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Army Celebrates 230 Years of Defending Liberty

By Jim Garamone
American Forces Press Service

WASHINGTON, June 14, 2005 – After 230 years, the one thing a soldier of 1775 and one today have had in common is the desire to fight and protect the United States.

Click photo for screen-resolution image
Defense Secretary Donald Rumsfeld, center, joins Army SecretaryFrancis Harvey, third from left; Army Chief of Staff Gen. Peter Schoomaker, second from right; Sgt. Maj. of the Army Kenneth Preston; and the youngest and oldest soldiers in the Military District of Washington in cutting the Army's birthday cake at a Pentagon ceremony to celebrate the Army's 230th birthday, June 14. Photo by Staff Sgt. Carmen Burgess, USA

(Click photo for screen-resolution image)

Defense Secretary Donald H. Rumsfeld praised soldiers today serving the United States and said the "Army's story is America's story."

Rumsfeld, Army Secretary Francis Harvey, Chief of Staff Gen. Peter Schoomaker and Sgt. Maj. Of the Army Kenneth O. Preston presided at a Pentagon ceremony marking the Army's birthday. On June 14, 1775, the Second Continental Congress approved legislation calling for the United States to raise 10 companies of infantry - about 1,000 soldiers. Today the U.S. Army has more than 488,000 soldiers on active duty, with 193,000 members of the Army Reserve and 330,000 National Guardsmen.

Today, one soldier surpasses the firepower of that first regiment. "Today, the Army stands as one of the greatest institutions in the world, the pre-eminent land power on Earth and the ultimate instrument of national resolve," Harvey said.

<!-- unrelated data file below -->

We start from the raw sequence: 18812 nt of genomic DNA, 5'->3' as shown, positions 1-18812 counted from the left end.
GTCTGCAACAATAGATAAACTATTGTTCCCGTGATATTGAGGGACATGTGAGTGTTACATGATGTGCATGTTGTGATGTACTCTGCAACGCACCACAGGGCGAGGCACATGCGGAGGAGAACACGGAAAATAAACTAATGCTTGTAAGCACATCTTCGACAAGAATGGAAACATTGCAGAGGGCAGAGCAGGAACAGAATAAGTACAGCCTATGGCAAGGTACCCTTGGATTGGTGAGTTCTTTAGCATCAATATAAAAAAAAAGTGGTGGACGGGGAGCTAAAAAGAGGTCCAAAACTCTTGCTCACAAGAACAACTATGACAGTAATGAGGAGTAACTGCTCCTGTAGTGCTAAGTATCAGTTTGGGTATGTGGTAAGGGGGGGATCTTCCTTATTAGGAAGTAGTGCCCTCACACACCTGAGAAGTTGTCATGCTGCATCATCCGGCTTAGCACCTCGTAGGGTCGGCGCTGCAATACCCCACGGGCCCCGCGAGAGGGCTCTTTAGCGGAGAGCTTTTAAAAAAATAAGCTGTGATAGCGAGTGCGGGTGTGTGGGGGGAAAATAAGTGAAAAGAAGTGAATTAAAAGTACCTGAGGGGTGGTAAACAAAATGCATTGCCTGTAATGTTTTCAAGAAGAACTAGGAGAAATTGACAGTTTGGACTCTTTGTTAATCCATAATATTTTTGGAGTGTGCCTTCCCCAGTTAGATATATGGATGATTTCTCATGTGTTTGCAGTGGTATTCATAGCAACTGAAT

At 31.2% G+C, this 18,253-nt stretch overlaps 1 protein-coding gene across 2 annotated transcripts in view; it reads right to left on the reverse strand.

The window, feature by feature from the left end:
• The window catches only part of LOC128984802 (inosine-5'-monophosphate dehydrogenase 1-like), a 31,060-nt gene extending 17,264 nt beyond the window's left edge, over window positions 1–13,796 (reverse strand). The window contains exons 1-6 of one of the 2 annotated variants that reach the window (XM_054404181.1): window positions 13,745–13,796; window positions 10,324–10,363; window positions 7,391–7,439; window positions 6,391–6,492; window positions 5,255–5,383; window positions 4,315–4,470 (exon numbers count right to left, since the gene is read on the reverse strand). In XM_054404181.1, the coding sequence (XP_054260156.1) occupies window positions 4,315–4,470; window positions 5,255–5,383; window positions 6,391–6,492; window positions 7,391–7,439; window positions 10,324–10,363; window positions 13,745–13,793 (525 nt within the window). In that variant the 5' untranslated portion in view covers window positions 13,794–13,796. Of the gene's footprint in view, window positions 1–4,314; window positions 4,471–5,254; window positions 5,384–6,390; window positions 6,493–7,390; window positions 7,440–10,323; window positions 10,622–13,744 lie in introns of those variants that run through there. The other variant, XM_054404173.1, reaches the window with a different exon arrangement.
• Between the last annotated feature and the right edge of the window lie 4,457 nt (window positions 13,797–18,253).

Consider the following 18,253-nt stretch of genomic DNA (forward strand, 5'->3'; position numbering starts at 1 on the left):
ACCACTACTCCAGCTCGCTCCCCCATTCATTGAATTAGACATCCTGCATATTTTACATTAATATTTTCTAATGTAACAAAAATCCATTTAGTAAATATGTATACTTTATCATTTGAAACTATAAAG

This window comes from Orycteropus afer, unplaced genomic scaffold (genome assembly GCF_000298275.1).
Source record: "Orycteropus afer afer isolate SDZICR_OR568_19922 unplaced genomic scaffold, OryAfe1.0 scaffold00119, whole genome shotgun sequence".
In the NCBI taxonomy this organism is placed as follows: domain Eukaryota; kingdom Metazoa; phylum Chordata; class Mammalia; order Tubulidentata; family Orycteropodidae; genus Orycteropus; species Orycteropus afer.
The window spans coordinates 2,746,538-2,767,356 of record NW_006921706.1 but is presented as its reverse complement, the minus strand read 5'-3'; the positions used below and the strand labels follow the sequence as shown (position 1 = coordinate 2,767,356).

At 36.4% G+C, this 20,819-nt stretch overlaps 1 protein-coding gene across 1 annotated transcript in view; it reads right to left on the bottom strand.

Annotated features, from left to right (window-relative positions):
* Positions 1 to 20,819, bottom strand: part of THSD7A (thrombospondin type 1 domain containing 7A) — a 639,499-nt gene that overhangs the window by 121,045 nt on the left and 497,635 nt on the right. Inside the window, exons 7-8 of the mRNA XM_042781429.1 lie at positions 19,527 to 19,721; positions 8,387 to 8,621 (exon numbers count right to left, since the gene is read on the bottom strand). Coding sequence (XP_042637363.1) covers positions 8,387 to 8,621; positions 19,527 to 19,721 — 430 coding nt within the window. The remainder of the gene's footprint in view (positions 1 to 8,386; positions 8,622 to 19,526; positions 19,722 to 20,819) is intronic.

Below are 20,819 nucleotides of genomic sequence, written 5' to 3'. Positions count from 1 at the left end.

Throughout history "our soldiers have displayed unmatched courage, commitment and willingness to sacrifice to achieve any mission," Schoomaker said. "They serve with incredible honor and distinction. They understood ... that our Constitution and the freedom it guarantees are worth fighting for."

The Army has changed with the times. Rumsfeld praised the service for efforts to make itself more flexible and more innovative as it tackles future challenges.

Rumsfeld said the Army has served nobly in the struggle against violent extremists. He noted Army Rangers parachuted into Kandahar early in Operation Enduring Freedom. The Army's 3rd Infantry Division made the famed Thunder Runs into Baghdad in April 2003. And soldiers who have "launched offensives against the violent extremists who killed 3,000 innocent men, women and children on Sept. 11, 2001."

Soldiers, though, are more than just warriors, the secretary said. Army personnel serve as "diplomats" and "peacekeepers" as well. "And with every new challenge, (soldiers) have demonstrated their ability to rise to the occasion," he said.

Following the speeches, Schoomaker enlisted 28 recruits from the Baltimore Recruiting Battalion. The oldest and youngest soldiers in the U.S. Army Military District of Washington cut a cake in honor of the birthday. And the assembled crowd together sang "Happy Birthday" to the U.S. Army.

Army figures show there are 256,000 soldiers deployed overseas in a number of capacities. There are 114,000 soldiers in Iraq, 15,000 in Afghanistan, 26,000 in Korea, 1,400 in Kosovo and 700 soldiers in the Sinai.

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Defense Secretary Donald H. Rumsfeld
Gen. Peter Schoomaker, USA

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